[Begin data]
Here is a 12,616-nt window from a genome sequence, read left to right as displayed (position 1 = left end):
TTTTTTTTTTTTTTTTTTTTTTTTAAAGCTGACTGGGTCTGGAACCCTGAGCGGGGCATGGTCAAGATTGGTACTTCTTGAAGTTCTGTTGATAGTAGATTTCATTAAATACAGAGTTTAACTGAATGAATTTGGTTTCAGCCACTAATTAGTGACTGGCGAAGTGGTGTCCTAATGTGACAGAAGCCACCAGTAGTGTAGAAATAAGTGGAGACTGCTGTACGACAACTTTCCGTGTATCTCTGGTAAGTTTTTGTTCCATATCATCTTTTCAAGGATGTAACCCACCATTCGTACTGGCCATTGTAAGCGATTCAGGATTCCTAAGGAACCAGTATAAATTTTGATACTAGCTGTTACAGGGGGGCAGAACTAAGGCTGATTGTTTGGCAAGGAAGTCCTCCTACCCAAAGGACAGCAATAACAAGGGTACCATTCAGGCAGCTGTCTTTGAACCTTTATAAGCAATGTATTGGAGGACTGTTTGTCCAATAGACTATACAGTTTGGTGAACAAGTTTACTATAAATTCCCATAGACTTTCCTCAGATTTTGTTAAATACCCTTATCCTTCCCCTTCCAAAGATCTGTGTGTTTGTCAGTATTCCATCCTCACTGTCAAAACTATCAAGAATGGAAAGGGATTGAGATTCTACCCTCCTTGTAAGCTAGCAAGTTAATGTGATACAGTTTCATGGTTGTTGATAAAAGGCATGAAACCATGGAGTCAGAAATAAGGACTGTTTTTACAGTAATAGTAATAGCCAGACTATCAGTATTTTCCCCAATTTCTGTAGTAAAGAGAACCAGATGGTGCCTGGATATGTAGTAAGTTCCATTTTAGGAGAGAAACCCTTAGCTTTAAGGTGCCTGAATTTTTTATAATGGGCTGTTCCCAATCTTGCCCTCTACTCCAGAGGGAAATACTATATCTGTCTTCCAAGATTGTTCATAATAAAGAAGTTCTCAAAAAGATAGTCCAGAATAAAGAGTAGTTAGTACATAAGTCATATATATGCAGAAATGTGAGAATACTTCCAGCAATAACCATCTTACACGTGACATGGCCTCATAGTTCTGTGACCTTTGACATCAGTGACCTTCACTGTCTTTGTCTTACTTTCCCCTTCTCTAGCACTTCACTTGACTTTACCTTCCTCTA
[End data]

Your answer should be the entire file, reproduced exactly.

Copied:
Here is a 12,616-nt window from a genome sequence, read left to right as displayed (position 1 = left end):
TTTTTTTTTTTTTTTTTTTTTTTTAAAGCTGACTGGGTCTGGAACCCTGAGCGGGGCATGGTCAAGATTGGTACTTCTTGAAGTTCTGTTGATAGTAGATTTCATTAAATACAGAGTTTAACTGAATGAATTTGGTTTCAGCCACTAATTAGTGACTGGCGAAGTGGTGTCCTAATGTGACAGAAGCCACCAGTAGTGTAGAAATAAGTGGAGACTGCTGTACGACAACTTTCCGTGTATCTCTGGTAAGTTTTTGTTCCATATCATCTTTTCAAGGATGTAACCCACCATTCGTACTGGCCATTGTAAGCGATTCAGGATTCCTAAGGAACCAGTATAAATTTTGATACTAGCTGTTACAGGGGGGCAGAACTAAGGCTGATTGTTTGGCAAGGAAGTCCTCCTACCCAAAGGACAGCAATAACAAGGGTACCATTCAGGCAGCTGTCTTTGAACCTTTATAAGCAATGTATTGGAGGACTGTTTGTCCAATAGACTATACAGTTTGGTGAACAAGTTTACTATAAATTCCCATAGACTTTCCTCAGATTTTGTTAAATACCCTTATCCTTCCCCTTCCAAAGATCTGTGTGTTTGTCAGTATTCCATCCTCACTGTCAAAACTATCAAGAATGGAAAGGGATTGAGATTCTACCCTCCTTGTAAGCTAGCAAGTTAATGTGATACAGTTTCATGGTTGTTGATAAAAGGCATGAAACCATGGAGTCAGAAATAAGGACTGTTTTTACAGTAATAGTAATAGCCAGACTATCAGTATTTTCCCCAATTTCTGTAGTAAAGAGAACCAGATGGTGCCTGGATATGTAGTAAGTTCCATTTTAGGAGAGAAACCCTTAGCTTTAAGGTGCCTGAATTTTTTATAATGGGCTGTTCCCAATCTTGCCCTCTACTCCAGAGGGAAATACTATATCTGTCTTCCAAGATTGTTCATAATAAAGAAGTTCTCAAAAAGATAGTCCAGAATAAAGAGTAGTTAGTACATAAGTCATATATATGCAGAAATGTGAGAATACTTCCAGCAATAACCATCTTACACGTGACATGGCCTCATAGTTCTGTGACCTTTGACATCAGTGACCTTCACTGTCTTTGTCTTACTTTCCCCTTCTCTAGCACTTCACTTGACTTTACCTTCCTCTA